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PVI's Terror Australis

Pip Christmass

PVI Collective, tts: route 65 (Perth) PVI Collective, tts: route 65 (Perth)
photo Bodan Warchomij
PVI Collective is a Perth-based new media and performance art collective with a mission to expose our deepest public fears and interrogate our most private experiences. Established in 1998 by performance artist Kelli McCluskey and visual artist Steve Bull, PVI’s members include visual artists, sculptors, researchers and performance artists collaborating on site-specific works for galleries and public spaces.

PVI’s work is grounded in conceptual frameworks both political and psychological, and is presented in a way that encourages audience interaction, making participants reconsider their assumptions about everyday activities. Their latest project, tts:australia, had its beginnings in tts: route 65, a performance produced as part of Perth’s Artrage festival in 2002. Billed as an “intimate, alternative sightseeing tour of the Perth cityscape”, tts: route 65 invited participants onto a customised 22 seater bus for a multimedia tour of local architecture and tourist attractions, creating a simulated pseudo-military “tour of duty” which sought to expose security lapses and hidden corners in familiar business and government-related sites.

The original impetus for the project was a consideration of the post-September 11 political climate as seen through the lens of the mainstream media. “tts” stands for ‘terrorist training school’, the project’s original title. In essence, PVI’s terrorist training consists of performance artists at the helm of a simulated mobile training school that is ‘alert’ and ‘alarmed’ in its surveillance of city streets—a satirical response to the federal government’s call for the public to be on the look-out for potential terrorist threats in the wake of September 11.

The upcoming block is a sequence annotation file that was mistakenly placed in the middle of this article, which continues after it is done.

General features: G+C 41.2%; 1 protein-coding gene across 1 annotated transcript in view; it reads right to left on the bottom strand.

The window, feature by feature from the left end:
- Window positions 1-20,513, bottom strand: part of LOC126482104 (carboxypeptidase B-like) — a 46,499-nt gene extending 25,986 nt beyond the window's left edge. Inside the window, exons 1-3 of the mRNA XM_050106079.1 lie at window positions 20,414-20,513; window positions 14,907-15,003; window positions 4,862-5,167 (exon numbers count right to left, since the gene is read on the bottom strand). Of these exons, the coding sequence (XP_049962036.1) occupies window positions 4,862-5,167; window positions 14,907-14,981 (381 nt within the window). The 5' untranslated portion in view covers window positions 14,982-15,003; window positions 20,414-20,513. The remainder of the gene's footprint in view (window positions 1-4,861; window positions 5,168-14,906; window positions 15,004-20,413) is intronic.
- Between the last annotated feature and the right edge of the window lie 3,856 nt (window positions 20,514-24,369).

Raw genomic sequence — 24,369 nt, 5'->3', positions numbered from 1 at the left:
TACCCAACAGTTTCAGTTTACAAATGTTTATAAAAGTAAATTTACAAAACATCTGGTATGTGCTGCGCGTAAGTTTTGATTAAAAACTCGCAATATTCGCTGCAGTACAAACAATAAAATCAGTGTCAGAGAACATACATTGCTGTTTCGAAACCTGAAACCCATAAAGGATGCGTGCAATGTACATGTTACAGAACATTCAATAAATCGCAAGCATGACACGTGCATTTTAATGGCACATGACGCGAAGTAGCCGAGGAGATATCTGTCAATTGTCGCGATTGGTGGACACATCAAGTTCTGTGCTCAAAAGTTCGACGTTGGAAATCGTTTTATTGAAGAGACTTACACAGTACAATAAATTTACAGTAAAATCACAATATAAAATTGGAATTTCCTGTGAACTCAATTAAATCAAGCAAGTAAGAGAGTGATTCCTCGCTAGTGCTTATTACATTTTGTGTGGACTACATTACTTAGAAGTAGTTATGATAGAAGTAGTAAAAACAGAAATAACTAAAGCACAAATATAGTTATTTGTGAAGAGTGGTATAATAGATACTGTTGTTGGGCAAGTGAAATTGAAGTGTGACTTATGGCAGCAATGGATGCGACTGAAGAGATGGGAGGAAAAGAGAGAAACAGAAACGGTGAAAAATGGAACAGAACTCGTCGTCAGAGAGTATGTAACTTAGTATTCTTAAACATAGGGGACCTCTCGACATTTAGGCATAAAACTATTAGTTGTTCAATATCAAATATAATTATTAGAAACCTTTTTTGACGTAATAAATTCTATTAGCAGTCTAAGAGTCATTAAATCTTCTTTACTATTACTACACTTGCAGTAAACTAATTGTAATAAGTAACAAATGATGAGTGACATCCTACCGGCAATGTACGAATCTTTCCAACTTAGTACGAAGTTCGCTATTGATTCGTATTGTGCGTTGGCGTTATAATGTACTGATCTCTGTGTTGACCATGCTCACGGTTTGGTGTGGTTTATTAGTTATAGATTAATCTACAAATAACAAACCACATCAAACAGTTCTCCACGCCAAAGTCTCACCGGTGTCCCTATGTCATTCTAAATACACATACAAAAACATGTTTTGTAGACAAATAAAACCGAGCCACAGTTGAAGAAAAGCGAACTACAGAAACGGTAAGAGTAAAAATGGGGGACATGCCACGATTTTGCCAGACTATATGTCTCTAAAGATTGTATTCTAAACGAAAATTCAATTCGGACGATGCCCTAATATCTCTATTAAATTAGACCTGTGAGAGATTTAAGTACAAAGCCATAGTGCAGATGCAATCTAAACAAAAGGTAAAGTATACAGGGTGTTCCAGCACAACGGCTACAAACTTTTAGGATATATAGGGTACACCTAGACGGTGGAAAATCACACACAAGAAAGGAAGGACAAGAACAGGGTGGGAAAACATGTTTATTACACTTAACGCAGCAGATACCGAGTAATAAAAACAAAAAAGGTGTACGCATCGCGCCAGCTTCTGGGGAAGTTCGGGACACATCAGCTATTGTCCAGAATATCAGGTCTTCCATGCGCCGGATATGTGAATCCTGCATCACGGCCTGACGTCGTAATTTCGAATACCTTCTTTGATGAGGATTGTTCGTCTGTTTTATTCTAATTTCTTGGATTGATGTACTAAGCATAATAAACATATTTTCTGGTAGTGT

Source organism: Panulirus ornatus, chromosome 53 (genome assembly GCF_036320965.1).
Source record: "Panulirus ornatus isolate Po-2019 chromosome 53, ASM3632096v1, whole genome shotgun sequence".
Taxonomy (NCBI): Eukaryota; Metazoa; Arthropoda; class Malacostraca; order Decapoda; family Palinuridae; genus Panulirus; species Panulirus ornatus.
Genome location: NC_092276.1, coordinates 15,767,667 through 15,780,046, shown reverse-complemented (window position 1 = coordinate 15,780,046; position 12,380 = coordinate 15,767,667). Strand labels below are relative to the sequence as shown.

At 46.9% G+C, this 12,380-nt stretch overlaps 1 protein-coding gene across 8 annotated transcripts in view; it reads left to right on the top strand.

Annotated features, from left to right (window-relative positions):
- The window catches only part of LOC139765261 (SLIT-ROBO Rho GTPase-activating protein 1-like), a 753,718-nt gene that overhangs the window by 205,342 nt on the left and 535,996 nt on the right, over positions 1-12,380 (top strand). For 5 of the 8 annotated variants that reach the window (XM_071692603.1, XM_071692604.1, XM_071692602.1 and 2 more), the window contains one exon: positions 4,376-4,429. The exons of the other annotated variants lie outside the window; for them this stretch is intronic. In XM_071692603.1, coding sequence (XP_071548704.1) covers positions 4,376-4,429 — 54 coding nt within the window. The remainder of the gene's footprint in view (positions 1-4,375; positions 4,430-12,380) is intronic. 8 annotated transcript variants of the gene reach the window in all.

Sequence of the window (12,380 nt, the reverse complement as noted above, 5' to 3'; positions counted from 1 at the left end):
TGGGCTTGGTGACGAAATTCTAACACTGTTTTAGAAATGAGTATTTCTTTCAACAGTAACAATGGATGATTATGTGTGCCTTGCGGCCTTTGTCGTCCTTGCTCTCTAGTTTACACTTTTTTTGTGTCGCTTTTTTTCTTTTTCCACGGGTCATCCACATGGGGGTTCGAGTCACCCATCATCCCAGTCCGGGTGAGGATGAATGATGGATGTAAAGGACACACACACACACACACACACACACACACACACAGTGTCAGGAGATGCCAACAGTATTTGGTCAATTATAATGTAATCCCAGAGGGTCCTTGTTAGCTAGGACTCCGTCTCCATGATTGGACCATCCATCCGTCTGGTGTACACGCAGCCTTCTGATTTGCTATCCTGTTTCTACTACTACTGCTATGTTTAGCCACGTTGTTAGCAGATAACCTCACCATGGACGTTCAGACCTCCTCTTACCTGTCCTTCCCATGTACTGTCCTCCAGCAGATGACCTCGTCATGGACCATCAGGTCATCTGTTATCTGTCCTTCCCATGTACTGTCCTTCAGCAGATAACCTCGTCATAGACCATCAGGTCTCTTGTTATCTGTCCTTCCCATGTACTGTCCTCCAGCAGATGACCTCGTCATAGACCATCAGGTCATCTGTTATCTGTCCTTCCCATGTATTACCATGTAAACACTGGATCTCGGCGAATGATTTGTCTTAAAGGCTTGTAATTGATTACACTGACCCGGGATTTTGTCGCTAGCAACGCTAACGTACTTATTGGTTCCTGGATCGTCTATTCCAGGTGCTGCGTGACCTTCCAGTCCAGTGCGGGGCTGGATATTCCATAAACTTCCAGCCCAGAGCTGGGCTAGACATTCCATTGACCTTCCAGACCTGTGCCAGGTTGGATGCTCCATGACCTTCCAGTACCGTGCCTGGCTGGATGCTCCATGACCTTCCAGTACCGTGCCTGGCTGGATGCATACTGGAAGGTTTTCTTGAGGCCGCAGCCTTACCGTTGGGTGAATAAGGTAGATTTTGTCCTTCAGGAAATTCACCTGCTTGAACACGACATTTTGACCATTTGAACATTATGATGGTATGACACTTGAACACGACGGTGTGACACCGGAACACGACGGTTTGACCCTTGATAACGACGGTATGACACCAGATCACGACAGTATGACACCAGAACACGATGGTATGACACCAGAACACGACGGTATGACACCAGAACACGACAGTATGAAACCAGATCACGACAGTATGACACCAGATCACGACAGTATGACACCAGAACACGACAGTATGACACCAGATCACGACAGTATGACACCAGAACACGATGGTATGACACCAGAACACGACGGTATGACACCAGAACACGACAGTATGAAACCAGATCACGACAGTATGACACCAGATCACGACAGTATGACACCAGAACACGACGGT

Four days before tts: route 65’s opening in 2002, the Bali bombings hit the newspaper headlines. At the behest of the show’s sponsors and out of respect to those who died on October 12, the show was postponed and remounted in December 2002, using the abbreviated acronym. However, the project’s topicality was, if anything, reinforced as the mainstream media picked up on Western political leaders’ renewed commitment to the ‘war on terror’ and re-instigated heightened security alerts across the globe.

The positive response to tts: route 65 enabled PVI to secure funding for a 3 city eastern states tour of the project. Having conducted extensive research on sites of interest in each city, and with a rotating roster of city-specific volunteers and collaborators, tts:australia kicks off in Sydney on March 17, then travels to Melbourne and Adelaide.

Exploring the theme of terrorism as a form of social control, tts:australia is a response to the media’s role in creating a climate of fear amongst individuals and communities and, at the same time, a consideration of the way this mediated climate affects our understanding of our geopolitical landscape. This climate of fear can translate into wariness about the safety of living in our own cities and homes, affecting our sense of place in both public and private spheres.

Conceptually tts:australia draws on everything from the tabloid media’s war on terror, Charles Darwin’s survival of the fittest, Nietzschean philosophy, Hollywood action films, conspiracy theories, military training manuals and the works of various terrorism theorists and analysts, including Walter Lacquer’s influential book Terrorism and Andrew Sinclair’s Anatomy of Terror.